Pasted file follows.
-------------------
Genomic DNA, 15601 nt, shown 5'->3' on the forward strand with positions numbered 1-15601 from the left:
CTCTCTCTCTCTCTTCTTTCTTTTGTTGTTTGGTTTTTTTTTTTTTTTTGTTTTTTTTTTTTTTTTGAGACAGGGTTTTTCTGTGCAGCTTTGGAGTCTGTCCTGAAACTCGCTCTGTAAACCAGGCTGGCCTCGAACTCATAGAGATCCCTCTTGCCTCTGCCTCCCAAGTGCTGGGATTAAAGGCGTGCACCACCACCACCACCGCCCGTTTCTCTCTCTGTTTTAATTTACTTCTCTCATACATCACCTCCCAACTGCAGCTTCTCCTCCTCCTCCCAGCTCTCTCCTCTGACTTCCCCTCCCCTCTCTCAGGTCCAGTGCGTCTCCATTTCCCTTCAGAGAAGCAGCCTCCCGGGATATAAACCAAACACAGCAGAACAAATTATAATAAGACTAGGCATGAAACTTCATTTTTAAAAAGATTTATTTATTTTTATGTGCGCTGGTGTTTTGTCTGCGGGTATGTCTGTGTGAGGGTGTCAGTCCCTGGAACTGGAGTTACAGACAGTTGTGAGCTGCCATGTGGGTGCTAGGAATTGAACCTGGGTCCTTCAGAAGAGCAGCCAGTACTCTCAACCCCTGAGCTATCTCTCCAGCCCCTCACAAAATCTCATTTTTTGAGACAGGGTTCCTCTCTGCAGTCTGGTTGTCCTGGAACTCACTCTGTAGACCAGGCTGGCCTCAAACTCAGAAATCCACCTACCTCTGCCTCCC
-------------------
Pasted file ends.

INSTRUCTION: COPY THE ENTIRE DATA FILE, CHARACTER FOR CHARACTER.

Genomic DNA, 15601 nt, shown 5'->3' on the forward strand with positions numbered 1-15601 from the left:
CTCTCTCTCTCTCTTCTTTCTTTTGTTGTTTGGTTTTTTTTTTTTTTTTGTTTTTTTTTTTTTTTTGAGACAGGGTTTTTCTGTGCAGCTTTGGAGTCTGTCCTGAAACTCGCTCTGTAAACCAGGCTGGCCTCGAACTCATAGAGATCCCTCTTGCCTCTGCCTCCCAAGTGCTGGGATTAAAGGCGTGCACCACCACCACCACCGCCCGTTTCTCTCTCTGTTTTAATTTACTTCTCTCATACATCACCTCCCAACTGCAGCTTCTCCTCCTCCTCCCAGCTCTCTCCTCTGACTTCCCCTCCCCTCTCTCAGGTCCAGTGCGTCTCCATTTCCCTTCAGAGAAGCAGCCTCCCGGGATATAAACCAAACACAGCAGAACAAATTATAATAAGACTAGGCATGAAACTTCATTTTTAAAAAGATTTATTTATTTTTATGTGCGCTGGTGTTTTGTCTGCGGGTATGTCTGTGTGAGGGTGTCAGTCCCTGGAACTGGAGTTACAGACAGTTGTGAGCTGCCATGTGGGTGCTAGGAATTGAACCTGGGTCCTTCAGAAGAGCAGCCAGTACTCTCAACCCCTGAGCTATCTCTCCAGCCCCTCACAAAATCTCATTTTTTGAGACAGGGTTCCTCTCTGCAGTCTGGTTGTCCTGGAACTCACTCTGTAGACCAGGCTGGCCTCAAACTCAGAAATCCACCTACCTCTGCCTCCC